The Santa Monica Main Street farmers market is something of an anomaly. Farmers make up the overwhelming majority of the stands at the other three markets run by the city of Santa Monica, but the Sunday Main Street market is evenly divided between farmers on its northern side and prepared-foods and crafts vendors on the southern end. That's partly because it was established in 1995 in partnership with the local business improvement district, with the goal not only of bringing fresh produce to the community, but also of boosting foot traffic and serving as an outlet for local businesses.
In the last month or so, the city's efforts to revamp the prepared-foods sections at its four markets have led to a bit of a kerfuffle, particularly at the Main Street market, which has the most such vendors. Originally, prepared-foods vendors basically were allowed to continue selling there indefinitely. But several years ago, the city's legal department decided that this practice was unfair to other vendors who were being excluded, and that the contracts should be let out to bid on a competitive basis.
Many markets are not able to be so choosy, but the Santa Monica events' drawing power is strong enough that 64 applicants vied for the 23 available spaces in the four markets, says Laura Avery, farmers market supervisor for the city.
Working with the legal department, the city's market managers devised a matrix of
with percentage weights assigned to each, for evaluating applicants. Business location counted for 15 points out of 100, with local businesses ranking highest. Environmental sustainability, as certified by independent organizations such as the national
was weighted 30 points. Applicants who offered foods prepared from local, seasonal, organic and other preferred sources, particularly from the markets' farmers, could earn up to 30 points. Experience in restaurant and food service counted for 10 points.
Taste was not one of the factors because it was judged to be too subjective, but value, emphasizing high quality and original products, counted for 15 points, said Jodi Low, who has managed the Sunday market for five years.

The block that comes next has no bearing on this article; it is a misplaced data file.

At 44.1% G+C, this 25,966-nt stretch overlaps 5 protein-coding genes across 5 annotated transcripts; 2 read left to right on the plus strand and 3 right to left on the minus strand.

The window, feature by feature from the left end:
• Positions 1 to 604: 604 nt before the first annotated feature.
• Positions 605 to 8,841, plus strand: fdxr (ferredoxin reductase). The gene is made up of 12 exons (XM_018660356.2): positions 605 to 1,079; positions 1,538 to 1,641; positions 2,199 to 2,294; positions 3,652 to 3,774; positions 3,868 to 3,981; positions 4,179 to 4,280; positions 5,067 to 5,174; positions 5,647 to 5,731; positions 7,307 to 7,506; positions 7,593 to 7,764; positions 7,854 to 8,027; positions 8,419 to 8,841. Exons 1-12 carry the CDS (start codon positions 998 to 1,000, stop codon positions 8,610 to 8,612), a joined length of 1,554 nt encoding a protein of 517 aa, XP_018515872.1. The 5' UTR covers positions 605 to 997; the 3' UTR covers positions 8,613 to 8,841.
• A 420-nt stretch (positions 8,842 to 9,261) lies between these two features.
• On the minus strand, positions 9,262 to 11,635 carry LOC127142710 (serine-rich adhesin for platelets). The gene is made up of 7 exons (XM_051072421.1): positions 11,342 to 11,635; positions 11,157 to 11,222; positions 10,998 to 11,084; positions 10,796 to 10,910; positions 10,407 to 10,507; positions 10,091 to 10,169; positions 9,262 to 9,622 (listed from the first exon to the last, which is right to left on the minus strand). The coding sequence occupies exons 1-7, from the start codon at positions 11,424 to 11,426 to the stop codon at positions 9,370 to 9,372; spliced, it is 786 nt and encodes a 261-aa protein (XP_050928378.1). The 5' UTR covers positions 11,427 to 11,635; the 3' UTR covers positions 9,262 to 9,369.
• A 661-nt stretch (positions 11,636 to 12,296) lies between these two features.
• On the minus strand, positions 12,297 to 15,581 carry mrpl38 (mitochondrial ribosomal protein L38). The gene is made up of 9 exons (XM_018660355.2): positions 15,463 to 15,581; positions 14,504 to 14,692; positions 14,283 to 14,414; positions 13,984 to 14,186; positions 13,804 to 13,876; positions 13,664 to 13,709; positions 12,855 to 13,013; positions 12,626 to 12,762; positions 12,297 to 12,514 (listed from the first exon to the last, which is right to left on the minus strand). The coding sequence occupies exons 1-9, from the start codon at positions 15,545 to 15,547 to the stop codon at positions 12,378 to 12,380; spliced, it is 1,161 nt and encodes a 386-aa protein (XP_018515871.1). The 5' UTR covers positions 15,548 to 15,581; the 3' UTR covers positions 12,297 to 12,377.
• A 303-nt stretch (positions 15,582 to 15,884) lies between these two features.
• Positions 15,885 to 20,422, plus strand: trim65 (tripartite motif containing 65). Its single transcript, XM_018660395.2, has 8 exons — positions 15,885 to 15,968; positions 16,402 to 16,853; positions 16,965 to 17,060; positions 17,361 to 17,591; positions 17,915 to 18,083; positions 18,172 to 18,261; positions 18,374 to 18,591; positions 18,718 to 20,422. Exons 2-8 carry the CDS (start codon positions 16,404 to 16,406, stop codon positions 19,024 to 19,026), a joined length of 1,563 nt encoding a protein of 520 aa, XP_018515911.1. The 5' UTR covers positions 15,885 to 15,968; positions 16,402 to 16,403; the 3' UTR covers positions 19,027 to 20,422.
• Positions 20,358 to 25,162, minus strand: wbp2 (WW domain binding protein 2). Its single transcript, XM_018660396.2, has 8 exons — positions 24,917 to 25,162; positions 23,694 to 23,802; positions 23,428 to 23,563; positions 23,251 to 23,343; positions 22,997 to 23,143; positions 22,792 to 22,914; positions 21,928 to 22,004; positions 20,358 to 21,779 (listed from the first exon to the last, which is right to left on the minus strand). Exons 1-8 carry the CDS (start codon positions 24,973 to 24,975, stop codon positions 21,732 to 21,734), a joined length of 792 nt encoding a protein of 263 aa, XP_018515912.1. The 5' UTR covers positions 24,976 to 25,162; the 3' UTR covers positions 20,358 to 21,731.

The request for proposals opened in July, and a panel of seven, including three Santa Monica city staff members and four community members, evaluated the applicants. The city announced the decisions after
, and the selected new vendors started in early October. Of the 13 prepared-foods vendors previously at the Sunday market, six were chosen to remain, and seven either did not apply or were dropped. Nine new vendors have been added, for a total of 15 (several spaces were divided); in addition, the adjacent Victorian restaurant set up two food stalls, and starting in July there has been one spot for a featured restaurant of the week.
As might be expected, these changes upset some of the vendors who were dropped, a few of whom handed out fliers to customers encouraging them to complain. The market received some 200 e-mail comments, most of them complaints, says manager Low, who set up poster boards at her information booth to explain the changes.
Shoppers particularly rallied to the defense of Richard Schackne, who sold bread and pastries as the
. "I was upset at the way that it happened, that he wasn't given an opportunity to still be here," says Pat Hodges, a regular customer at the Sunday venue. "The main reason that I came to this market was to buy his bread."
However, Schackne's application "was not as competitive" as those from other vendors, says Low. The BreadMan still sells at other local farmers markets including Venice, Westchester and Culver City. The Sunday Santa Monica market now features another bakery, Santa Monica-based
. Overall, the new vendors seem to be somewhat more upscale than the previous ones, which some customers appreciate, and pricier, which others do not.
One of the most unusual features of the
markets is the absence of processed products from produce not grown by certified
farmers, such as Turkish dried apricots, Armenian pomegranate juice and Greek olive oil. Most farmers markets, at least in Southern California, permit such products, which arguably compete with California produce, to be sold in their "non-agricultural" sections; some even allow out-of-state and imported fresh items, such as
state apples, Central American bananas and Chinese mushrooms. This is allowed by state regulations, which do specify that such items have to be sold in the "non-agricultural" section, which is supposed to be indicated by signage; but very few customers pay much attention to such distinctions.
In contrast, the Santa Monica market guidelines, as spelled out in a
state that "any agricultural or processed agricultural product that a farmer grows and could process, such as jam, juice, dried fruit and nuts…" are "not acceptable for the prepared/packaged food section." This may seem like a minor matter, but it is of such principles that a market's integrity is composed.
2640 Main St. at Ocean Park Boulevard, Sundays 9:30 a.m. to 1 p.m.